Tag Archives: Church House Publishing

Do we need an Anglican Books Forum?

Matt Wardman writes:

This is not within the strict remit of the SPCK campaign group, but we are a network including booksellers, readers, authors, publishers and all manner of interested parties – so I thought I would run a flag up the flagpole.

Future of Church House Publishing

Phil Groom has posted about a decision to hand over Church House Publishing, currently owned by the Archbishops’ Council which is the Church of England “Cabinet”, to the Hymns Ancient & Modern company:

The Archbishops’ Council is in discussion with Hymns Ancient & Modern with a view to outsourcing the Council’s publishing services. The proposed agreement would maintain the Council’s long-term commitment to publishing liturgy, key reference titles and other resources for the Church.

Clearly the SPCK/Brewer experience has caused us to realise that the people who will get hurt – if anyone does – who are the staff, customers and suppliers, need to have a voice. This applies even – and I need to emphasise this – if the other party is basically trusted as is certainly the case with Hymns Ancient & Modern, which is a different world from Philip and J Mark Brewer.

There are still important questions about the concentration of influence and other questions, and Phil puts this better well:

  • Does the Church of England need an independent voice for its publishing division?
  • Is it right to concede so much control of the Church’s voice to the owners of the Church Times?
  • What provision — pastoral as well as financial — is being made for staff who now face the very real possibility of redundancy?

There is more detail on Wannabe Priest’s blog.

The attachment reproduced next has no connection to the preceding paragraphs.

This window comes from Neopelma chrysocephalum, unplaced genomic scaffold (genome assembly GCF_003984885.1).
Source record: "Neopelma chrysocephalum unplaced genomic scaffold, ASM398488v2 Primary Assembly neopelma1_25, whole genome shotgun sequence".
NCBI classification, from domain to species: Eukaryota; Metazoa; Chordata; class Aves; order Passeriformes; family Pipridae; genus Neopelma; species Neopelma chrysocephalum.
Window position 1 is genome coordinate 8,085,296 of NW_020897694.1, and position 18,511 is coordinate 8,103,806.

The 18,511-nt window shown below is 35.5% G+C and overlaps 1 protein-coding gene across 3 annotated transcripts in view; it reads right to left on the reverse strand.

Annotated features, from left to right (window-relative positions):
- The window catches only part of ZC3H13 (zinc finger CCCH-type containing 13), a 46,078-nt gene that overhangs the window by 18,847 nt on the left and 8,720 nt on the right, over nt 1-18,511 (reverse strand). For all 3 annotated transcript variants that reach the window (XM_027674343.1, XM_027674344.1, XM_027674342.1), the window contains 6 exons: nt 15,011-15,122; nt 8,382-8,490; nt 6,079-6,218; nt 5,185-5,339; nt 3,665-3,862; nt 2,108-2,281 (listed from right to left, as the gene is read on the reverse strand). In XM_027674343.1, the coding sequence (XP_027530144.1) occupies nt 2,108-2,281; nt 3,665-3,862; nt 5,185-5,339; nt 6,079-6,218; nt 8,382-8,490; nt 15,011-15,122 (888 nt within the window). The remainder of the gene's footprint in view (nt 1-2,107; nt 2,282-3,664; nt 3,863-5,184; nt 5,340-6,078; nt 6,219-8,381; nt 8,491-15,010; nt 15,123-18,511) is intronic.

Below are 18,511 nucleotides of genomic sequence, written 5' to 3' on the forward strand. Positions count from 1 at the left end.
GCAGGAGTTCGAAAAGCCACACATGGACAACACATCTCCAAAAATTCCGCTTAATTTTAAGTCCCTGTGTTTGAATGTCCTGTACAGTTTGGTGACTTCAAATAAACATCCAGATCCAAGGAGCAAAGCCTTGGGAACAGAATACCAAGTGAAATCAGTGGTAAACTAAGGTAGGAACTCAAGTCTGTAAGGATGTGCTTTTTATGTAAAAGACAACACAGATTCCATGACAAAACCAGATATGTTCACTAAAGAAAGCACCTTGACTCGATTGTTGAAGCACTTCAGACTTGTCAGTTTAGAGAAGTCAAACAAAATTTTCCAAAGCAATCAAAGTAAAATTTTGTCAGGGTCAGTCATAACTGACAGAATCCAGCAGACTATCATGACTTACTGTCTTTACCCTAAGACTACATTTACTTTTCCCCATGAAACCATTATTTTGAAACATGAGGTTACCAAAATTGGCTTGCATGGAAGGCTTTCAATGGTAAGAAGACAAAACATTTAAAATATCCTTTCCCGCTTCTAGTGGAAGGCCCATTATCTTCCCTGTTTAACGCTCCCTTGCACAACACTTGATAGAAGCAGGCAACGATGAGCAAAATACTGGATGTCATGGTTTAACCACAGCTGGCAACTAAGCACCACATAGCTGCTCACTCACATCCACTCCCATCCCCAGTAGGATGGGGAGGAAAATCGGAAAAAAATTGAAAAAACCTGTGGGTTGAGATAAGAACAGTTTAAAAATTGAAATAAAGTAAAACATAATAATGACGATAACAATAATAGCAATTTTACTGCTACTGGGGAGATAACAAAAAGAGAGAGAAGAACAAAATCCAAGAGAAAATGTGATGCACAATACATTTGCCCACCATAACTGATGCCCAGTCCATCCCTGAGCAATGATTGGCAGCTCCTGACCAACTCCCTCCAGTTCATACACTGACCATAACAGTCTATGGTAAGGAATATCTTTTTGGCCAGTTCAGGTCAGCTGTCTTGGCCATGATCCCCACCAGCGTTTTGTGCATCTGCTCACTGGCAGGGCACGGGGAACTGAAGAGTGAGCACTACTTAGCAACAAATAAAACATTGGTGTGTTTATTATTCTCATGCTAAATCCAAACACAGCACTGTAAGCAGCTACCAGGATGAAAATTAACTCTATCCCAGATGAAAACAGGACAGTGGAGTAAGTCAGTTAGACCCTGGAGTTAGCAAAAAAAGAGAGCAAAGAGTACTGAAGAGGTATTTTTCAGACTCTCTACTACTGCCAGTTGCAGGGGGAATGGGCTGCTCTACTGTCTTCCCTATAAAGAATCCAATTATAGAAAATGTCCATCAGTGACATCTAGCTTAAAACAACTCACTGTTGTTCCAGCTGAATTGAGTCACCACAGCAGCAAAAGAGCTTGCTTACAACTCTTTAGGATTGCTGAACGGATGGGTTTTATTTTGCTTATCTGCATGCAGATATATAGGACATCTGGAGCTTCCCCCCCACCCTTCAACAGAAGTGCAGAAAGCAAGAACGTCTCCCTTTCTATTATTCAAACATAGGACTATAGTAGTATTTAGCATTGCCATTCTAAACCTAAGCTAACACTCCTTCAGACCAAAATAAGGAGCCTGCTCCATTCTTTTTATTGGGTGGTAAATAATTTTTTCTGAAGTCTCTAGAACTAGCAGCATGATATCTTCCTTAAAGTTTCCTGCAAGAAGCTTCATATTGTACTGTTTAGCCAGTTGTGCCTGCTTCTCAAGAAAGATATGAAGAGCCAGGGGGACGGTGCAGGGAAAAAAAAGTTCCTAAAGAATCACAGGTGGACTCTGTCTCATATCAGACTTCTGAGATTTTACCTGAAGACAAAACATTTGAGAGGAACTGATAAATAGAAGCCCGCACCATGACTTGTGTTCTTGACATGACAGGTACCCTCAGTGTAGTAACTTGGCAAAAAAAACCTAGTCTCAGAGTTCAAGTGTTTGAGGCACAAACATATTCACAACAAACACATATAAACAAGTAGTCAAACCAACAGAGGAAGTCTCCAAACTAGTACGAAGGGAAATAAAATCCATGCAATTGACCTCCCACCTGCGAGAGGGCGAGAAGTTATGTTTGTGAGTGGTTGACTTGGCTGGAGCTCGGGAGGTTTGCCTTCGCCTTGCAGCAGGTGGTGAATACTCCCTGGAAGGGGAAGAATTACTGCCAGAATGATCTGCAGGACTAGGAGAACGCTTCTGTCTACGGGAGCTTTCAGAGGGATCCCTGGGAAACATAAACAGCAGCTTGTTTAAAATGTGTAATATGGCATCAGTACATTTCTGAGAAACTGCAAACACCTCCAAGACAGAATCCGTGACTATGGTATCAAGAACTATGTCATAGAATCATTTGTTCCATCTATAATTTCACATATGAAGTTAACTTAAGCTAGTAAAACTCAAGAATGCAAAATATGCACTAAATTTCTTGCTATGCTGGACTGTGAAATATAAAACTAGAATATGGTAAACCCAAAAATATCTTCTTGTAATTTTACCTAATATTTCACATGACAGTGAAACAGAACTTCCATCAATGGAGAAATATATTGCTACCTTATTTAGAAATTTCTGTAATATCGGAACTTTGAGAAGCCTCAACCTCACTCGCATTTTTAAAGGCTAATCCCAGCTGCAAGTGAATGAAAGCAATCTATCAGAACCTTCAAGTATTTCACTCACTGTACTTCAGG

Anglican Books Forum

That has set off the thought whether we need a group / network / whatever that can be an arena where the range of people interested in books can have these conversations.

These are some initial thoughts.

  • When the Brewer detail is finally revealed, everyone will be looking for a network or body to comment on these kind of questions.
  • The current question around CHP demonstrates the need for something independent but comprehensive to raise alarm.
  • I’m suggesting that such a setup could have its seed as a spinoff from SPCKSSG.
  • We have seen the the need for an Anglican focus, e.g., a group that can raise a hue and cry in General Synod etc if necessary, but also be consulted by e.g., the Archbishops’ Council. Of course there’s a “promote books” role as well.
  • Needs to encompass publishers /booksellers /readers /writers / bookstaller people / various other stakeholders.

Note: clearly “books” is the wrong word, since we are in a multimedia age – but it’s the best I could do for now.

Wrapping Up

This needs to be talked about more widely, since it is not our core purpose – which continues to be the scrutiny of the run down of the former-SPCK bookshop chain until the bitter (or not) end.

Also, it’s not something we can drive from here – anyone interested in picking up the baton? We can advise.